Why We Need Inclusive Education

By Washington LYAC  Micah Fitzgerald, Hiro Hirano-Holcomb, Natasha Kalombo, Stacy Osoria, and Shreya Shaji
Guest Bloggers


Students from the Washington state Legislative Youth Advisory Council (LYAC) on why we need inclusive education
From top left: Micah Fitzgerald, Hiro Hirano-Holcomb, Natasha Kalombo, Stacy Osoria, and Shreya Shaji

This year, the Washington Legislative Youth Advisory Council (LYAC) is proud to introduce an important education bill into session: Senate Bill 5441. This bill implements inclusive education for students written by students of the LYAC.

(Note: Although SB 5441 did not advance in the 2023 Legislative Session, key elements of it were amended into Senate Bill 5462)

The Legislative Youth Advisory Council (LYAC) is a group composed of 24 geographically, ideologically, and socioeconomically diverse students aged 14-18. We are the first official nonpartisan voice of youth in the Washington state Legislature and work under the Lieutenant Governor’s office. Our goal is to improve the quality of life for youth all over Washington state by making sure their voices and opinions are heard in the Legislature.

The whole idea behind writing this bill was that education inherently should be something that is inclusive and has diverse perspectives and histories interwoven into the fabric of curriculums. Read More

Puget Sound Educational Service District 2023 Regional Teacher of the Year Shane Monroe on Elevating Student Voice Within Classroom Communities

Shane Monroe

As the Puget Sound Educational Service District 121 Regional Teacher of the Year, serving as a spokesperson and representative for teachers and students, my message is a call to action to elevate student voice. Stuvoice.org, the by-students, for-students nonprofit advocating for student-driven solutions to educational inequity, defines student voice as: “recognizing and acting upon the fact that students are the primary stakeholders of our education and should be partners in shaping it.” Student Voice’s work is guided by the belief that “equity and justice within our schools will only be achieved when power is meaningfully shifted towards young people, particularly toward students with identities who are most marginalized by our nation’s education system.”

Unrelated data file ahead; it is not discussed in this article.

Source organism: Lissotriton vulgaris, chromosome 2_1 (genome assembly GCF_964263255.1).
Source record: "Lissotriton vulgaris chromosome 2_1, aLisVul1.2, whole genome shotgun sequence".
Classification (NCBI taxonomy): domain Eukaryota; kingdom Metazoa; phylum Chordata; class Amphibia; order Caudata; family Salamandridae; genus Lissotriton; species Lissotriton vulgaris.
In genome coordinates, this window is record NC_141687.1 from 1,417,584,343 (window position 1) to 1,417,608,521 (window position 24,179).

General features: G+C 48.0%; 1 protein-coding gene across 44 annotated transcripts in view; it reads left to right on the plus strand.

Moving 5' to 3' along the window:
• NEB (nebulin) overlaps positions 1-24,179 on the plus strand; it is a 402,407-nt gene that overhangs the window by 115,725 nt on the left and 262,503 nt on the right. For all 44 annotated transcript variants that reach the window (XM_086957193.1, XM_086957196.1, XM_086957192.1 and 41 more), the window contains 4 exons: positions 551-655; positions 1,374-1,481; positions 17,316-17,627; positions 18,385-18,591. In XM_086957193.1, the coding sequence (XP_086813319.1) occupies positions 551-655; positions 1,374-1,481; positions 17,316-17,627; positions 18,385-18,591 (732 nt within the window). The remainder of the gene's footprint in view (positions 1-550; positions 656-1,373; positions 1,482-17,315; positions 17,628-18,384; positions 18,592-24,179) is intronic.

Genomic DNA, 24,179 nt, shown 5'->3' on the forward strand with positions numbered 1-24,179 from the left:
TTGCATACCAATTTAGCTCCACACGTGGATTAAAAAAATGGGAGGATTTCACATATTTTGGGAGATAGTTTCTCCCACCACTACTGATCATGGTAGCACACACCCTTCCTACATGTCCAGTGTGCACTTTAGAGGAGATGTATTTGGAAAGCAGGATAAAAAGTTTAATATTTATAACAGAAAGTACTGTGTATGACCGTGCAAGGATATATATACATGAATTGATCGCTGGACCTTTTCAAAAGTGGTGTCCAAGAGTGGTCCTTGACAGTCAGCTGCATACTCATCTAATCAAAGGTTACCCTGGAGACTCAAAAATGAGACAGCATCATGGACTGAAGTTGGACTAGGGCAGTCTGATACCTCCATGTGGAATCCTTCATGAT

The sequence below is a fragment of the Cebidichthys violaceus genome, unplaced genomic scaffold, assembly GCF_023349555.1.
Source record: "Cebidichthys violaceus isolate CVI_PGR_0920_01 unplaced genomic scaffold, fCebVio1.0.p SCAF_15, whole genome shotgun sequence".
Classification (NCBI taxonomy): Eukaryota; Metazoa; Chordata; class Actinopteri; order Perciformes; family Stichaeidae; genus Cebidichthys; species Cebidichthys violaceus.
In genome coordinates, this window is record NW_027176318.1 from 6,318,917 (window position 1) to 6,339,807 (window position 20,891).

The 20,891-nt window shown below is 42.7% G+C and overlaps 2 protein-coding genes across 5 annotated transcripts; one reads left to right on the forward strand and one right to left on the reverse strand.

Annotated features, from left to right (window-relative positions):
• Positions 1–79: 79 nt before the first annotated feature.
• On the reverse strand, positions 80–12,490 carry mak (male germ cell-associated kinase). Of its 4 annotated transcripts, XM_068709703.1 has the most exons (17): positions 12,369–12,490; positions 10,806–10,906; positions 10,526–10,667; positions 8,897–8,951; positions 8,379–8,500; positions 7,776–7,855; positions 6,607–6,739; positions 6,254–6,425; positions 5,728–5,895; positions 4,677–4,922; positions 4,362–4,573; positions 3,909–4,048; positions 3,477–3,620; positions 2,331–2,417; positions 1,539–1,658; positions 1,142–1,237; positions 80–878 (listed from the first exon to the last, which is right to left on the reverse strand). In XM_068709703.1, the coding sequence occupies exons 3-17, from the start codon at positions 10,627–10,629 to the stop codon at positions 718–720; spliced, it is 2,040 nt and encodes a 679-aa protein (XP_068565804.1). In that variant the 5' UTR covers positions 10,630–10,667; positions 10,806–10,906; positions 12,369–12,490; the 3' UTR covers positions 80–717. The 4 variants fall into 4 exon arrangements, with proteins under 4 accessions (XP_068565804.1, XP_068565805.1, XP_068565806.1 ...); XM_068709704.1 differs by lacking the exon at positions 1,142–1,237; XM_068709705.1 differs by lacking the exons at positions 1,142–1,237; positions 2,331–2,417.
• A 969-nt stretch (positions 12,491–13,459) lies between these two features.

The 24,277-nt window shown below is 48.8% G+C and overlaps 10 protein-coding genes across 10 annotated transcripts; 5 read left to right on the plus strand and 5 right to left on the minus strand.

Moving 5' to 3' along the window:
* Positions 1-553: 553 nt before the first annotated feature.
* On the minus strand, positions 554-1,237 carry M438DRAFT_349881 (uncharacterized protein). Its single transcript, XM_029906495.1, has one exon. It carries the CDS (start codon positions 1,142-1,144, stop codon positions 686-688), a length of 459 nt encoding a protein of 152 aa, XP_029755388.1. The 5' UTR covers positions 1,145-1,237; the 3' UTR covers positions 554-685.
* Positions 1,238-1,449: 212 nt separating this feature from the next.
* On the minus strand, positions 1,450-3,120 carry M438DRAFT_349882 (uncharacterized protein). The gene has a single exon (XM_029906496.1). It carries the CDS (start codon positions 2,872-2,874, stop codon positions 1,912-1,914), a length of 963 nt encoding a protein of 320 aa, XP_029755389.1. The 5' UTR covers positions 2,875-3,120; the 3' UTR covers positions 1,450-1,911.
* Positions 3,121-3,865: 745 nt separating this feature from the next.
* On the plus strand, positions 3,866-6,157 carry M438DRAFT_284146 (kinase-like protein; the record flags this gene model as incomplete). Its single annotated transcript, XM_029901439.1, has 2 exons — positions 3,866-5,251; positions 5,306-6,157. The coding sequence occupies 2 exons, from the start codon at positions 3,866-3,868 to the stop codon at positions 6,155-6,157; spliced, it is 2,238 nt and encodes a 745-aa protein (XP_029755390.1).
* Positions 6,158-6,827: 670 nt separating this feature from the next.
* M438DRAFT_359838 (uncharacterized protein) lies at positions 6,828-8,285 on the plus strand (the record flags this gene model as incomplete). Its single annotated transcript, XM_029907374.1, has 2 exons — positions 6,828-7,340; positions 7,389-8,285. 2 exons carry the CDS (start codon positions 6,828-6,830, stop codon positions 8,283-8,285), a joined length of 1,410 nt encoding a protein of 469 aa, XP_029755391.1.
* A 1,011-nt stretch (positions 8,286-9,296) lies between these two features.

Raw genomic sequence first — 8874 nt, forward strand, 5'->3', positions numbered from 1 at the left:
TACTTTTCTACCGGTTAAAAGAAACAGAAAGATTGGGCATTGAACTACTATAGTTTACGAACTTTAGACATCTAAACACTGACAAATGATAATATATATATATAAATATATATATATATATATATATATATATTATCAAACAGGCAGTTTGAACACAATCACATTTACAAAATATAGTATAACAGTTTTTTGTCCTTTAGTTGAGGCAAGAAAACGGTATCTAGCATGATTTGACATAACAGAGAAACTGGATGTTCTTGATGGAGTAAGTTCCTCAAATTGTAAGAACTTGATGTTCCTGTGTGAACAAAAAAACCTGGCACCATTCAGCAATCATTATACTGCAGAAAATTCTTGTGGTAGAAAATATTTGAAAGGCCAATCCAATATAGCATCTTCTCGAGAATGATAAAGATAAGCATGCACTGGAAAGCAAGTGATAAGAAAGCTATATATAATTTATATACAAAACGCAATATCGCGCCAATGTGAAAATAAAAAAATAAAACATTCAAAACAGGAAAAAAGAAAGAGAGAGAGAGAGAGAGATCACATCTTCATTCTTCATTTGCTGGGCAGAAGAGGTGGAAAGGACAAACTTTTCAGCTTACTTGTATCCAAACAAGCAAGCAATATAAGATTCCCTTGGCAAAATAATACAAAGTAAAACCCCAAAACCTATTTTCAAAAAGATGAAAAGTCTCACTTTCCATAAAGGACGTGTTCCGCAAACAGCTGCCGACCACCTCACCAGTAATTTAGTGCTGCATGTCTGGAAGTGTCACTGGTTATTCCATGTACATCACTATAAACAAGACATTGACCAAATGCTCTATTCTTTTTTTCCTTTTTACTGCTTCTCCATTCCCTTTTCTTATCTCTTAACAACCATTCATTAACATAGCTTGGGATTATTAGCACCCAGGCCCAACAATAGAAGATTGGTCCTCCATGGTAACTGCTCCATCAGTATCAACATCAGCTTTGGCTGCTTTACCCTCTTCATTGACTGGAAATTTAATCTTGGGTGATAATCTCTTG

When reflecting on stuvoice.org’s mission statement as an elementary educator, the initial thought of giving our youngest students the power to make decisions within our classroom communities is… startling at best. However, it is important to pause and recognize the word power should not directly translate to full and total control, in any capacity of its context. Within the classroom, power should be thought of as emphasizing continued elevation of ideas and feedback from our students. Read More

Washington Game Changers Podcast – Critical Race Theory Scholar Edwin Lindo

Washington Game Changers with Lauri Hennessey features leaders who give back to our community, drive innovative solutions, and inspire others in making our state more equitable and just. This podcast is a one-on-one conversation with these powerful leaders in a time when we need to hear about more good in the world.

In this episode, League of Education Voters CEO Lauri Hennessey talks with Edwin Lindo, a Critical Race Theory scholar at the University of Washington. Professor Lindo addresses the controversy around Critical Race Theory, clarifying what it is and also how incredibly important it is that students learn about our true history. You can find more about him on Twitter @edwinlindo.


Book recommendations from Estelita’s Library:



Listen on SpotifyApple Podcasts, or Spreaker.


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Ways to Take Action to Support the Black Community

By Lauri Hennessey, League of Education Voters CEO


Students at South Shore PreK-8 in Seattle

Today, our offices are closed in solidarity with the Statewide Silent March and General Strike led by Black Lives Matter Seattle-King County. Our closure today will provide a dedicated opportunity for everyone at League of Education Voters (LEV) to focus on the inward and outward work of dismantling racism, ending police brutality, and supporting Black lives. Everyone will engage in different ways, whether that is through reading books, watching documentaries, or participating in the statewide protest. For some, it may just mean thinking deeply or talking to friends and family. For others, it may be taking time for quiet reflection. No matter what, today is only part of a longer and deeper journey, as we dedicate ourselves to learning from our collective racist history and taking action.

One way you can take action is to help organizations making a profound difference in the Black community. Here are just a few: Read More